8.1
Let p be the probability that Row plays Up, and q the probability that Column plays Left. Row’s
expected payoffs from each strategy are
EU
U
= 4q – (1 – q) = 5q – 1
EU
D
= q + 2(1 – q) = 2 – q
If q = 1/2, Row is indifferent between the two strategies, if q > 1/2, Up gives a higher expected payoff,
and if q < 1/2, Down gives a higher expected payoff. Row’s best response function is therefore
Similarly, Column’s expected payoffs from each strategy are
EU
L
= 1 – p
EU
R
= 2p – (1 – p) = 3p – 1
If p = 1/2, Column is indifferent between the two strategies, if p > 1/2, Right gives a higher expected
payoff, and if p < 1/2, Left gives a higher expected payoff. Column’s best response function is
We can now graph these functions to create a bestresponse diagram and show the mixedstrategy
Nash equilibrium, (p=1/2, q=1/2):
0.5
BR(q)
0.5
BC(p)
NE
p
q
The players’ expected payoffs can be found by plugging the equilibrium values of p and q back into
one of the expected payoff equations used to find the equilibrium strategies:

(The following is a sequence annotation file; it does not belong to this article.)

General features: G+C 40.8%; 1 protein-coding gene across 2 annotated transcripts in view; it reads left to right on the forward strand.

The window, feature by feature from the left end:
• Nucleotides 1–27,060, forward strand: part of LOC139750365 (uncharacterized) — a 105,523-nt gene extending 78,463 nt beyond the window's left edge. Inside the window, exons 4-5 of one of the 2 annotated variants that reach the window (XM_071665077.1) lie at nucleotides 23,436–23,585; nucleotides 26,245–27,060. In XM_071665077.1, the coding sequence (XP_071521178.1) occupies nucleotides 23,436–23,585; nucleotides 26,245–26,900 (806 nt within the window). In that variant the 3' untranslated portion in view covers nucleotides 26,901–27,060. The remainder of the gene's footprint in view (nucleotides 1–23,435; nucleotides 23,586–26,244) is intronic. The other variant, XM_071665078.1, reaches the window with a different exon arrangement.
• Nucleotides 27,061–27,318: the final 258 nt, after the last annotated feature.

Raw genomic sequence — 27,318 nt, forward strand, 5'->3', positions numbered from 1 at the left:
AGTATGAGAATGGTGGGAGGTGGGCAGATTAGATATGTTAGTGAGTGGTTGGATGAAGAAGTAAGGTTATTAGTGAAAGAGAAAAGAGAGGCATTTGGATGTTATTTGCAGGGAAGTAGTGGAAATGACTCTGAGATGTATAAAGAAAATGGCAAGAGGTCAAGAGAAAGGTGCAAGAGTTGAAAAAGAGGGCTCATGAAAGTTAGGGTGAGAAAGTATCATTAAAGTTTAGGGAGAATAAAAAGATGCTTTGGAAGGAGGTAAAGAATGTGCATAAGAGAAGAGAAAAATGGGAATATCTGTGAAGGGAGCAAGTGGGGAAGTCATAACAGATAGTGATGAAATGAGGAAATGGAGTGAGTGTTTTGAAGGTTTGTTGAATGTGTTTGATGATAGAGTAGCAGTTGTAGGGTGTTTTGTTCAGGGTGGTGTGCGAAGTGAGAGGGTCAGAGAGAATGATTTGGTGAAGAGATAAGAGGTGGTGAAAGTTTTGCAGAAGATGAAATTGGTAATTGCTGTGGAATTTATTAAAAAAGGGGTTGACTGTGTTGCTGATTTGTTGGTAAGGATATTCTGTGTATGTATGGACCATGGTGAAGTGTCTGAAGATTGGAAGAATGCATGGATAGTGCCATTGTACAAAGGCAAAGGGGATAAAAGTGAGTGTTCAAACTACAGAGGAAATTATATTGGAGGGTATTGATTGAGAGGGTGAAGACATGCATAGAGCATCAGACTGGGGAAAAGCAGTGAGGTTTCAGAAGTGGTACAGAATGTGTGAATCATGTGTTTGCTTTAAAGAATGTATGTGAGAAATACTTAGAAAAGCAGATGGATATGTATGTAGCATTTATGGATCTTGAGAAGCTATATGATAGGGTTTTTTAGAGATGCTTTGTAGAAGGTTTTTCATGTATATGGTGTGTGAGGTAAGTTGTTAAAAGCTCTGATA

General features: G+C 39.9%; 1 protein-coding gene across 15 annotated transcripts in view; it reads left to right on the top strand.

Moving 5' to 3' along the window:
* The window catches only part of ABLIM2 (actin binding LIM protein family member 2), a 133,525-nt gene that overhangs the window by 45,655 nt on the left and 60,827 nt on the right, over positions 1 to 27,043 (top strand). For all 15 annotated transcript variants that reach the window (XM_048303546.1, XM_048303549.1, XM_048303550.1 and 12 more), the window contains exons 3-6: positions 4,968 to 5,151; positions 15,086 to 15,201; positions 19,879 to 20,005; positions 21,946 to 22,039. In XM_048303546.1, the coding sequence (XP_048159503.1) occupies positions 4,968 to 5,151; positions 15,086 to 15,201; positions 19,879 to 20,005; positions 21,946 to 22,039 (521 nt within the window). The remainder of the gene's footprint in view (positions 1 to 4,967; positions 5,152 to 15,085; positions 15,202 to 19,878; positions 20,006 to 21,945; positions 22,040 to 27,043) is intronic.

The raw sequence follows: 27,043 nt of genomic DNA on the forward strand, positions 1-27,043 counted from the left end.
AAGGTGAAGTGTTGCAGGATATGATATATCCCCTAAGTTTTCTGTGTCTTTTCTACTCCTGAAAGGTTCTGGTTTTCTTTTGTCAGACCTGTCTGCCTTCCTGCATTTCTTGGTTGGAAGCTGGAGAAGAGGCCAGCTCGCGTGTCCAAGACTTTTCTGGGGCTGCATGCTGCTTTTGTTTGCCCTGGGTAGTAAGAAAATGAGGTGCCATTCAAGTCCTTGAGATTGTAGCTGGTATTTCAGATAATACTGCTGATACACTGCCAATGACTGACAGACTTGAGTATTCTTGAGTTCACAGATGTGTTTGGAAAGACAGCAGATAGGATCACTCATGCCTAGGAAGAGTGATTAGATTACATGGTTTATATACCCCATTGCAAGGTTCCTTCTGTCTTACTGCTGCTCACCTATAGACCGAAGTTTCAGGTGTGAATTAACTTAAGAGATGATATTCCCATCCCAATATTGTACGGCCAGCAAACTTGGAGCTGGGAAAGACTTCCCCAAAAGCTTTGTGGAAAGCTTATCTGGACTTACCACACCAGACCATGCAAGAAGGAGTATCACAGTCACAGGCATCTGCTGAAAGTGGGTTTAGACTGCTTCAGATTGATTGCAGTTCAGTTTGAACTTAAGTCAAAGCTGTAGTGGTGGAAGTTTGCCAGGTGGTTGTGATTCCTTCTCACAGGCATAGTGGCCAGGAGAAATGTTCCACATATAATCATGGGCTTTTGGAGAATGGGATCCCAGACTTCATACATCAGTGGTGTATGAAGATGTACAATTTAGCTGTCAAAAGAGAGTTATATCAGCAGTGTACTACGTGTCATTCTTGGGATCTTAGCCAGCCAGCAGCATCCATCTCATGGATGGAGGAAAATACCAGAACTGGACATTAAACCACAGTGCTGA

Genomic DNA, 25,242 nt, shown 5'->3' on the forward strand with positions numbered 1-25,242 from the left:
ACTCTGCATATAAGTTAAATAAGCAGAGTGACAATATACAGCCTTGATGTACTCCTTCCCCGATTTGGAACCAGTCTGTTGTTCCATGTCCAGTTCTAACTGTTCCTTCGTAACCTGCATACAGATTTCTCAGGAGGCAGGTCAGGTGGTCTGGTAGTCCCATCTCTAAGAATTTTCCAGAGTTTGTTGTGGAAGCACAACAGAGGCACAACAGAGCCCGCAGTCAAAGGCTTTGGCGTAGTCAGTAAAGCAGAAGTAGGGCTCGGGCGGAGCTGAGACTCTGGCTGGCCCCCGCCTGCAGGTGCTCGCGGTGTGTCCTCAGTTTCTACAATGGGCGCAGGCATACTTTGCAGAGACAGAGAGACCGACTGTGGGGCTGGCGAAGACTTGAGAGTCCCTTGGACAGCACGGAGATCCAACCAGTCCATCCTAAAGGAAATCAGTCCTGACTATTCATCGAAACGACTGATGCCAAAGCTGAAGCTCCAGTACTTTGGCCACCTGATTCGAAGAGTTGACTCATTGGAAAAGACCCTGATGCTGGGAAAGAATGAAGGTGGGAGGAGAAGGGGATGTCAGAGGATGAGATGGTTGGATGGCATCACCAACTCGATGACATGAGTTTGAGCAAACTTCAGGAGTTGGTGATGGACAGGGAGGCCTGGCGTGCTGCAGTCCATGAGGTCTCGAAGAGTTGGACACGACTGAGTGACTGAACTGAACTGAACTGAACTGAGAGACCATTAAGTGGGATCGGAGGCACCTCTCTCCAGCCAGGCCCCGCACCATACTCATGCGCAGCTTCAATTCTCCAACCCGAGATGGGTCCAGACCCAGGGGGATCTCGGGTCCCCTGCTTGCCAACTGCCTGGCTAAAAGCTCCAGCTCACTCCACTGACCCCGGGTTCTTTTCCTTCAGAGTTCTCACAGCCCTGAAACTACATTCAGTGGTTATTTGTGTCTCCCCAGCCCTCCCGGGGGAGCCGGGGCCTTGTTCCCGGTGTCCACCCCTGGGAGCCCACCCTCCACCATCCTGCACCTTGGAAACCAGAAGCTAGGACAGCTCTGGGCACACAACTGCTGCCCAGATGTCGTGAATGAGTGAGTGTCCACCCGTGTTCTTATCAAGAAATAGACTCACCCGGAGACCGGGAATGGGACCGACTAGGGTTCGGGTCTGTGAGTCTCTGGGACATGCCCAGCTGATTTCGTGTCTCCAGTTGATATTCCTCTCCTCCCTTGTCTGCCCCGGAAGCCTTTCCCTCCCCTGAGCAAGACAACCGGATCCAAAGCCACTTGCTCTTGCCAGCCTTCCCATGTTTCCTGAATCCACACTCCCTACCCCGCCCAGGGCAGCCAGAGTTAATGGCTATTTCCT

EU
Row
= EU
U
= EU
D
= 2 – q = 2 – 1/2 = 1.5
EU
Column
= EU
R
= EU
L
= 1 – p = 1 – 1/2 = 0.5
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View Full Document8.2
(a)
Using bestresponse analysis, we find two purestrategy NE: (2, A) and (1, C).
(b)
Before calculating the equilibrium mix, it’s always best to see if any pure strategies are strictly
dominated, and can therefore be eliminated (this greatly simplifies the analysis). In this case, D is
dominated by C for column. B is never a best response for Column, but it is not strictly dominated by
either A or C. In this sort of situation, it’s worth checking to see if B is strictly dominated by a mixed
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 Summer '08
 Bonanno,G
 Game Theory, Cutler, higher expected payoff, strictly dominant strategy

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